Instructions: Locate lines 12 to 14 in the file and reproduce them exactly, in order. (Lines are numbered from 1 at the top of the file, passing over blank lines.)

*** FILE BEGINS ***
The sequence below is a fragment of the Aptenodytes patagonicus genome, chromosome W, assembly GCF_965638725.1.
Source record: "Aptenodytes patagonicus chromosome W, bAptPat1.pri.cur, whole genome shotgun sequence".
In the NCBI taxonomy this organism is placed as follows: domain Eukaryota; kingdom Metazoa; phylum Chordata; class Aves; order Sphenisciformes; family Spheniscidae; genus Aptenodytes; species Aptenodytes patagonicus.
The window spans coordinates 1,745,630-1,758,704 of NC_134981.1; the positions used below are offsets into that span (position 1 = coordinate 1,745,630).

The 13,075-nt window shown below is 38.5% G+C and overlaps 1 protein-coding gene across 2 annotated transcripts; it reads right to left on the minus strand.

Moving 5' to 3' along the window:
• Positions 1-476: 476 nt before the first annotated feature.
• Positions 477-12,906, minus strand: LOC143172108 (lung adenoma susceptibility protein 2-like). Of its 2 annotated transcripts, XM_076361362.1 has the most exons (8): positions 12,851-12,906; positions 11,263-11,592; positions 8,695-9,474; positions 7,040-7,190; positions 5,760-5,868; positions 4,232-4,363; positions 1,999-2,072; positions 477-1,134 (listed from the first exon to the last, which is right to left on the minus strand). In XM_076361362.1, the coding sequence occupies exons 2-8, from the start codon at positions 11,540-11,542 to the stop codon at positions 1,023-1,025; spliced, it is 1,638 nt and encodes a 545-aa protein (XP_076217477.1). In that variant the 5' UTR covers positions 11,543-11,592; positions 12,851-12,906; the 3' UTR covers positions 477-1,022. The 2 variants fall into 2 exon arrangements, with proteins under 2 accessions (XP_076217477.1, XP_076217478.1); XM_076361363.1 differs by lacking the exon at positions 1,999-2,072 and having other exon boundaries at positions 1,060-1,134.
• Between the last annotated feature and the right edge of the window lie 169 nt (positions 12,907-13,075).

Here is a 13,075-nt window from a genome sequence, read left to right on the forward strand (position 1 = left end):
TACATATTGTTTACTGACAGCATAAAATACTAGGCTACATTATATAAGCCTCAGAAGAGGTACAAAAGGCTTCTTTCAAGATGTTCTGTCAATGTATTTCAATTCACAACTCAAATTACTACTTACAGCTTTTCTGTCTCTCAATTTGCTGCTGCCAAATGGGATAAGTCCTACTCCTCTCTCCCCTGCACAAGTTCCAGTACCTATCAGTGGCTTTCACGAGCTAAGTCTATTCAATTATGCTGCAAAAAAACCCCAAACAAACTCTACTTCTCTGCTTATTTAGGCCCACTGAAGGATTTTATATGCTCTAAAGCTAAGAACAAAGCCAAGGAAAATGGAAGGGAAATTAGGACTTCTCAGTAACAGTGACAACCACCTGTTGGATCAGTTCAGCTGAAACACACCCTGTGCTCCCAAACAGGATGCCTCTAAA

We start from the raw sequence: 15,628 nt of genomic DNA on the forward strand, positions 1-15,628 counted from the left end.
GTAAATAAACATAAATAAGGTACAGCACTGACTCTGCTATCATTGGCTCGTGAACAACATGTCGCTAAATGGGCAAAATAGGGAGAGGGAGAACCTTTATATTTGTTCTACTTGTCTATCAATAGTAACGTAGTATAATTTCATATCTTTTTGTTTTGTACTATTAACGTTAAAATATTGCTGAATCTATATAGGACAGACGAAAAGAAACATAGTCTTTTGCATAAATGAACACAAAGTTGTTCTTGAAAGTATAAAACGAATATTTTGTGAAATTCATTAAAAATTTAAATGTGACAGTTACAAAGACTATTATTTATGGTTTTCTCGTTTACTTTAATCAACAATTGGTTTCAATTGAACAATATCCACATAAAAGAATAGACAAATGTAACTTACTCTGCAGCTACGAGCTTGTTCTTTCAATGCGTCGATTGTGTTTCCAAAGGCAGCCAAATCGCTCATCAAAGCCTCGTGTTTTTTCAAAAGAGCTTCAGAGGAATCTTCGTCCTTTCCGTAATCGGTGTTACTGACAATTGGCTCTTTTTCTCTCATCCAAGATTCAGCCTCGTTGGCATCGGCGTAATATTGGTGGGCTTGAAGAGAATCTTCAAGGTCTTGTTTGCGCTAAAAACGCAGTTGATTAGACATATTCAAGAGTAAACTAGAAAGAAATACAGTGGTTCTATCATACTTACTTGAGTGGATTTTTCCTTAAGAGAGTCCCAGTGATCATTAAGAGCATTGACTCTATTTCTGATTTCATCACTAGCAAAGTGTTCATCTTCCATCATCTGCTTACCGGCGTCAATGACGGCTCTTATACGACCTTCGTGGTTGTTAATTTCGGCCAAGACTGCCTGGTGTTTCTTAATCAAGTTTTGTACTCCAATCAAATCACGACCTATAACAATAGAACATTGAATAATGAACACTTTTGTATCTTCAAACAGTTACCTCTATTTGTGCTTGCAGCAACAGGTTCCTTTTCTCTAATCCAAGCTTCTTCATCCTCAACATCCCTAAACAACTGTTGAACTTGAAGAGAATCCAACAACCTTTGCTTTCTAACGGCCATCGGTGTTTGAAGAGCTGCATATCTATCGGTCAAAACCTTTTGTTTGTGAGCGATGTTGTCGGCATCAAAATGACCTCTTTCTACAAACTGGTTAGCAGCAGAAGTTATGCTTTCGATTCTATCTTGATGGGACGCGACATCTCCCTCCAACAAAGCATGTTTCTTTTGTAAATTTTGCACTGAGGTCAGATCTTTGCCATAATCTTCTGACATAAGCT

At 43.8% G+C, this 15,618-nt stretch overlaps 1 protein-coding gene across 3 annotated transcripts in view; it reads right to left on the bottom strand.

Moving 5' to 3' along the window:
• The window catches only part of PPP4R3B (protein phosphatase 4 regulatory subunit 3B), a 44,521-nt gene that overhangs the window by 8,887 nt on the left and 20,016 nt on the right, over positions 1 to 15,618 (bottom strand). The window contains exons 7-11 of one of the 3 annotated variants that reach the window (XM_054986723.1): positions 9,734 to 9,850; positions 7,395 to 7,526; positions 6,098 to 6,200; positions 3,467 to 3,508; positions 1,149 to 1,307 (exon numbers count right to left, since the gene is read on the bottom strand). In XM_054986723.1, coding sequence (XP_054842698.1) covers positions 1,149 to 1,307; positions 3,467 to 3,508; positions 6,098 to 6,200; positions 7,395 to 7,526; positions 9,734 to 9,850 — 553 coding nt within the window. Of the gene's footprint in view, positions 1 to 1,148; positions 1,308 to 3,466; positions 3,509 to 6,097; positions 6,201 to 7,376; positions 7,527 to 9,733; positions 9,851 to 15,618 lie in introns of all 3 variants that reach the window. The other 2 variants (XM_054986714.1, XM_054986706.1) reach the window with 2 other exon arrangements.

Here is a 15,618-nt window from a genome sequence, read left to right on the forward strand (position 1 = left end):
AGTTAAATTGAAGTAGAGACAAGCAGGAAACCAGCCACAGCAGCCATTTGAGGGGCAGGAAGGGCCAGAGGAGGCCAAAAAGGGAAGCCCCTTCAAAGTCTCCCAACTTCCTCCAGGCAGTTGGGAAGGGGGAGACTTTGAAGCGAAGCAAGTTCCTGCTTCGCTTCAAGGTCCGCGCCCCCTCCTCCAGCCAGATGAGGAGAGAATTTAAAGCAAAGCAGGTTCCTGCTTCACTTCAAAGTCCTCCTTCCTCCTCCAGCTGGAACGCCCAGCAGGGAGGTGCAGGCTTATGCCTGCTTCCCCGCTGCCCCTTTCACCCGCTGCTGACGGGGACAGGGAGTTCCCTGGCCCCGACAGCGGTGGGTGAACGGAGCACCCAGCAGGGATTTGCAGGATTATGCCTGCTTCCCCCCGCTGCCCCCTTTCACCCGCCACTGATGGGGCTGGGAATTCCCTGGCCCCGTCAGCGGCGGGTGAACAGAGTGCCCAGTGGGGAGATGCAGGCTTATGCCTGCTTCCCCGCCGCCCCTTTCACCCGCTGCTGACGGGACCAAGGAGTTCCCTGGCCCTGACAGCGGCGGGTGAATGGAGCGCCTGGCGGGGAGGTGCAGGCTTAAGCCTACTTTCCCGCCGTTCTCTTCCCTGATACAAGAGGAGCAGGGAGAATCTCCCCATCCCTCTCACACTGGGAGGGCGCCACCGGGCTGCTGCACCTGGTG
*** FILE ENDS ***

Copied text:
We start from the raw sequence: 15,628 nt of genomic DNA on the forward strand, positions 1-15,628 counted from the left end.
GTAAATAAACATAAATAAGGTACAGCACTGACTCTGCTATCATTGGCTCGTGAACAACATGTCGCTAAATGGGCAAAATAGGGAGAGGGAGAACCTTTATATTTGTTCTACTTGTCTATCAATAGTAACGTAGTATAATTTCATATCTTTTTGTTTTGTACTATTAACGTTAAAATATTGCTGAATCTATATAGGACAGACGAAAAGAAACATAGTCTTTTGCATAAATGAACACAAAGTTGTTCTTGAAAGTATAAAACGAATATTTTGTGAAATTCATTAAAAATTTAAATGTGACAGTTACAAAGACTATTATTTATGGTTTTCTCGTTTACTTTAATCAACAATTGGTTTCAATTGAACAATATCCACATAAAAGAATAGACAAATGTAACTTACTCTGCAGCTACGAGCTTGTTCTTTCAATGCGTCGATTGTGTTTCCAAAGGCAGCCAAATCGCTCATCAAAGCCTCGTGTTTTTTCAAAAGAGCTTCAGAGGAATCTTCGTCCTTTCCGTAATCGGTGTTACTGACAATTGGCTCTTTTTCTCTCATCCAAGATTCAGCCTCGTTGGCATCGGCGTAATATTGGTGGGCTTGAAGAGAATCTTCAAGGTCTTGTTTGCGCTAAAAACGCAGTTGATTAGACATATTCAAGAGTAAACTAGAAAGAAATACAGTGGTTCTATCATACTTACTTGAGTGGATTTTTCCTTAAGAGAGTCCCAGTGATCATTAAGAGCATTGACTCTATTTCTGATTTCATCACTAGCAAAGTGTTCATCTTCCATCATCTGCTTACCGGCGTCAATGACGGCTCTTATACGACCTTCGTGGTTGTTAATTTCGGCCAAGACTGCCTGGTGTTTCTTAATCAAGTTTTGTACTCCAATCAAATCACGACCTATAACAATAGAACATTGAATAATGAACACTTTTGTATCTTCAAACAGTTACCTCTATTTGTGCTTGCAGCAACAGGTTCCTTTTCTCTAATCCAAGCTTCTTCATCCTCAACATCCCTAAACAACTGTTGAACTTGAAGAGAATCCAACAACCTTTGCTTTCTAACGGCCATCGGTGTTTGAAGAGCTGCATATCTATCGGTCAAAACCTTTTGTTTGTGAGCGATGTTGTCGGCATCAAAATGACCTCTTTCTACAAACTGGTTAGCAGCAGAAGTTATGCTTTCGATTCTATCTTGATGGGACGCGACATCTCCCTCCAACAAAGCATGTTTCTTTTGTAAATTTTGCACTGAGGTCAGATCTTTGCCATAATCTTCTGACATAAGCT

At 43.8% G+C, this 15,618-nt stretch overlaps 1 protein-coding gene across 3 annotated transcripts in view; it reads right to left on the bottom strand.